Highway speed limit signs are not a suggestion

It seems rare to see anyone driving under the posted limit

OUT ON A LIMB. Campbell River Mirror

OUT ON A LIMB. Campbell River Mirror

If actions speak louder than words then my actions behind the wheel would tell you that while I’m not a lead footed speeder, I will get going a little faster than the posted speed limit.

That’s why I rely on cruise control. Without it, my speed tends to get faster and faster and soon I’m overtaking the posted limit. I don’t slam the accelerator to the floorboards and rocket down the highway as some do but the speedometer needle tends to inch past the posted limit. If I let it.

With cruise control, I can just set it for the speed limit or a hair below and I can cruise like that for endless miles. Or kilometres, sorry. It’s great, it takes away the need to constantly lift up on the gas pedal to slow back down to the limit. And at the same time, keeps my speed at a consistent level because sometimes you slow down for a curve or some other reason and you have to remind yourself to get back up to the flow of the traffic.

That, however, is not what I came here to talk about. What I came to talk to you about is the fact that while I watch my speed, nobody – and I mean, nobody – else does. Okay, there are probably some, I just don’t see them that often. I meticulously set my cruise control for the speed limit and I am constantly being passed by everybody else on the highway. Everybody.

You may think I’m exaggerating but I’m not. This first started to bug me a few years ago for some reason while passing through Sacramento, California. It was during the morning commute with lots of traffic and the posted speed limit was something like 40 or 45 mph. Nobody was doing 40 or 45 mph. Nobody.

Well, I was. For a while. But there is also the principle that by going significantly slower than the majority of traffic creates a hazard in itself. So I sped up to match the mass of vehicles zooming off to work.

But that incident pinned this issue to my consciousness and I’ve been aware, ever since, of how the vast majority of drivers do not obey the speed limit.

I’m just back from a two week trip up to northwestern B.C. and through the central and Interior part of the province doing that big circle route from Campbell River to the Port Hardy ferry up to Prince Rupert and around through Prince George and back through Vancouver and Nanaimo.

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I have a co-pilot who is very conscious of the speed limit and so while I have the family in the car, I drive carefully, watching my speed.

Nobody else does. Like flippin’ nobody.

And it’s not a moral issue. I don’t care if people are flexible with interpreting the rules of life, we all do at one time or another, but speeding is a safety issue. For yourself. And for everybody else on the road.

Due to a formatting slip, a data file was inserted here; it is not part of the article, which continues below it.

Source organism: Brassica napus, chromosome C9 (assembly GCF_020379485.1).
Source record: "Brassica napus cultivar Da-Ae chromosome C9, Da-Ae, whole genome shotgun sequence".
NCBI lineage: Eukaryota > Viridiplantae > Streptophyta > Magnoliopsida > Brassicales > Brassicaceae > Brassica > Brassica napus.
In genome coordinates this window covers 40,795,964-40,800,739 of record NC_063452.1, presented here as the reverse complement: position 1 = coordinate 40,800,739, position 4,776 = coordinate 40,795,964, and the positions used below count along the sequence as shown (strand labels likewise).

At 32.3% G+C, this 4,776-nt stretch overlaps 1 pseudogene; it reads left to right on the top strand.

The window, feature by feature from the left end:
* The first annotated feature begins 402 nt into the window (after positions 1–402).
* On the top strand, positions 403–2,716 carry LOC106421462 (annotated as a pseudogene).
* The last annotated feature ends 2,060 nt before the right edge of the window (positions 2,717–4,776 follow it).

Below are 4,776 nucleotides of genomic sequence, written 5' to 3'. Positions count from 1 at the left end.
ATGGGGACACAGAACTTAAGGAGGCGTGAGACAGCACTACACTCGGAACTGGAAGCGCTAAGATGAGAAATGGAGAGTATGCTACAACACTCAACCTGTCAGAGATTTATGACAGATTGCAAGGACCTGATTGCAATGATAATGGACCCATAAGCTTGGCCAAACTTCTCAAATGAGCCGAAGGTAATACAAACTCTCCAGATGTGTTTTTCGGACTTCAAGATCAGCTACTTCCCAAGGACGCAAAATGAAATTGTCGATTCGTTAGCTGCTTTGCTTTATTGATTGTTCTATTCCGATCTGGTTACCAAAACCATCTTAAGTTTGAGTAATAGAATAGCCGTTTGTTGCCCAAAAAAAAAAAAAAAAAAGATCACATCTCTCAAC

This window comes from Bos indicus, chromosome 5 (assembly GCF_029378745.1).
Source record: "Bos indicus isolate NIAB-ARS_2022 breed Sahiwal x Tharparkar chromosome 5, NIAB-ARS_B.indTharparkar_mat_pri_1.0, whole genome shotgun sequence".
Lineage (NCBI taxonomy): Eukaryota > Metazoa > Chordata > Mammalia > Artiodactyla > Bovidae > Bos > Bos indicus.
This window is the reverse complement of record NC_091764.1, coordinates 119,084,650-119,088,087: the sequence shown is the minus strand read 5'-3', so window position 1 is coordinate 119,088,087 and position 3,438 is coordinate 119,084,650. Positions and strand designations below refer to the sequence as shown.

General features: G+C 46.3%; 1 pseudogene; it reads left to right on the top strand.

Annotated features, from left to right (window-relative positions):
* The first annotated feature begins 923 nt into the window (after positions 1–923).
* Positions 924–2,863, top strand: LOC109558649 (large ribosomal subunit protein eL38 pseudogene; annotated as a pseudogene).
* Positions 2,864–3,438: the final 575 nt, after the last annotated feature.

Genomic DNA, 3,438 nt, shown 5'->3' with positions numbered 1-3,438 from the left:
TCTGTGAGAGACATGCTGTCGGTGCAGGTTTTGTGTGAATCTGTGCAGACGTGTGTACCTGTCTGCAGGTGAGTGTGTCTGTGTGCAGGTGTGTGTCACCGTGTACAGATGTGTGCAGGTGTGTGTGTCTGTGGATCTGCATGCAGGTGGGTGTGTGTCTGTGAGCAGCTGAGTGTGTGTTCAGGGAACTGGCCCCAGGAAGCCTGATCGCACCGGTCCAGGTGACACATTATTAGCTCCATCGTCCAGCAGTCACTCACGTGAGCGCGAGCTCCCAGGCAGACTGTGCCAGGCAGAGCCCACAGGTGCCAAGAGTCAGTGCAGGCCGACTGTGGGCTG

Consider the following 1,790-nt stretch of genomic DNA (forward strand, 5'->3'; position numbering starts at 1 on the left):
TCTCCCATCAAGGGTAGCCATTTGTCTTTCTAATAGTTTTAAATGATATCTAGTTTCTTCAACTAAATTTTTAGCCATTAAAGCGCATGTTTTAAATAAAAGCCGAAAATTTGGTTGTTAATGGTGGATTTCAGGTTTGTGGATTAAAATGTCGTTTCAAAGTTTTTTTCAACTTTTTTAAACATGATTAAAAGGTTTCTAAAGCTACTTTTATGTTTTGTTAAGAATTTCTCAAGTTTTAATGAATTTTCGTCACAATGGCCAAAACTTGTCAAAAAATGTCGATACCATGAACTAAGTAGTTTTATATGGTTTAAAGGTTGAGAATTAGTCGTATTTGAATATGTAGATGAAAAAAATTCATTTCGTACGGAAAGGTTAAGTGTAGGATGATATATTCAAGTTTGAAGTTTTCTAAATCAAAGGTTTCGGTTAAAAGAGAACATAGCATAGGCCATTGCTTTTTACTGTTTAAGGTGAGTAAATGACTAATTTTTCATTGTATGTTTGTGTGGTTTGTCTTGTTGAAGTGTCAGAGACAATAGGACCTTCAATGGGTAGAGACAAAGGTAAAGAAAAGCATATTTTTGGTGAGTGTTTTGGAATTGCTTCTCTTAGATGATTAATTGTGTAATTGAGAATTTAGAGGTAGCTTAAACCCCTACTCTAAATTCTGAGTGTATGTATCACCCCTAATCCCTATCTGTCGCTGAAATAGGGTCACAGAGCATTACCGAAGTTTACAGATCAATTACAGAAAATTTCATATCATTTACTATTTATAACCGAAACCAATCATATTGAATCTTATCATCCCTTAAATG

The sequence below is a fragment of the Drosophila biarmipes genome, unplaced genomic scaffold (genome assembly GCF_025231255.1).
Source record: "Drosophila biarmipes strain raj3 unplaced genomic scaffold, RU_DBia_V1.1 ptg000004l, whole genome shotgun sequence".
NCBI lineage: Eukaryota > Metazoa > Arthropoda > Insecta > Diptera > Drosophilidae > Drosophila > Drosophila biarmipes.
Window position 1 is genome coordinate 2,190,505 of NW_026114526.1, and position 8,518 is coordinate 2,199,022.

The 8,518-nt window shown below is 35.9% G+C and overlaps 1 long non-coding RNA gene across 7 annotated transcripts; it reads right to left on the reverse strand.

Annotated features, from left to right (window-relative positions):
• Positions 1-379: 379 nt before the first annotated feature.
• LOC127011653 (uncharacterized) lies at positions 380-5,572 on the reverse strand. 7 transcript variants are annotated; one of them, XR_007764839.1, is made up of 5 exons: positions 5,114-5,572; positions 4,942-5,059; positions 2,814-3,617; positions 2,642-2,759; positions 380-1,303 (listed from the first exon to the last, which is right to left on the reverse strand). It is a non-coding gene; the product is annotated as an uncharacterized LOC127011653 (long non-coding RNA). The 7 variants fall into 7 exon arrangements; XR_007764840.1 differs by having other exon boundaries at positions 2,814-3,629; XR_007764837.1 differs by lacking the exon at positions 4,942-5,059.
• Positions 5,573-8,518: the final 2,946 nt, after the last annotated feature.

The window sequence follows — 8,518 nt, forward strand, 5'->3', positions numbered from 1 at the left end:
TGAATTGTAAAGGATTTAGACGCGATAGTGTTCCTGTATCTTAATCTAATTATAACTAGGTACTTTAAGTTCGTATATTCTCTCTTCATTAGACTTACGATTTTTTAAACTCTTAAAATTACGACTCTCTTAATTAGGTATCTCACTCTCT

But, I don’t know, for some reason the fact that nobody else on the road is going as fast – or should that be as slow? – as me kind of annoys me. Cruising along the Yellowhead Highway (Highway 16) between Prince Rupert and Prince George, I was constantly being passed. I think the speed limit varied between 90 and 100 km/h for the most part. I accelerate to the 90 kmh mark, set the cruise control and relax. And get constantly passed by everybody else. Everybody.

There’s lots to take in on B.C.’s highways. Such a gorgeous province. That stretch of Highway 16 along the Skeena River between Prince Rupert and Terrace is the most beautiful stretch of highway I’ve ever seen in my now-many kilometres of driving. In fact, National Geographic named it the third-most scenic stretch of road in North America, as one proud Prince Rupertite told me.

It would be nice if my fellow highway travellers slowed down a little and took the time to enjoy it as much as I do.

But, back to the topic, nobody follows the limit on that stretch of highway or any other in the province. Does it matter? Well, yeah, despite the cliché, speed does, in fact, kill.

And the worse thing about it is it kills people other than the driver going faster than the speed limit. If you’re an idiot and die in a fiery crash, well, that’s your fault but losing control and sliding into the opposing lane and wiping out a travelling family is just cruel. And selfish.

But we all know that selfishness is a right in this country! Right?

Hey, I can get as frustrated as anybody by how low the speed limit is set in some places but I kind of thought there would be more like me out there – you know, grudgingly following the rules. Didn’t appear to be. With one exception, I did notice that on Vancouver Island there were more people driving at or under the speed limit than I saw anywhere else in the province. More, not all. Not even most, in fact. I don’t know what that says about anything, you can interpret it whatever way you want.

So, anyway, despite that highway speed conundrum, I do love driving long distances and motoring my way around this great province and country (and our neighbour) admiring all the great scenery.

But maybe we could all slow down a little and enjoy it a little more.

RELATED: Drivers issued 80 speeding tickets in Yoho National Park to reduce bear collisions


@AlstrT
editor@campbellrivermirror.com

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BC Highway 16 follows closely along the shore of the Skeena River between Prince Rupert and Terrace. Photo by Alistair Taylor/Campbell River Mirror

BC Highway 16 follows closely along the shore of the Skeena River between Prince Rupert and Terrace. Photo by Alistair Taylor/Campbell River Mirror

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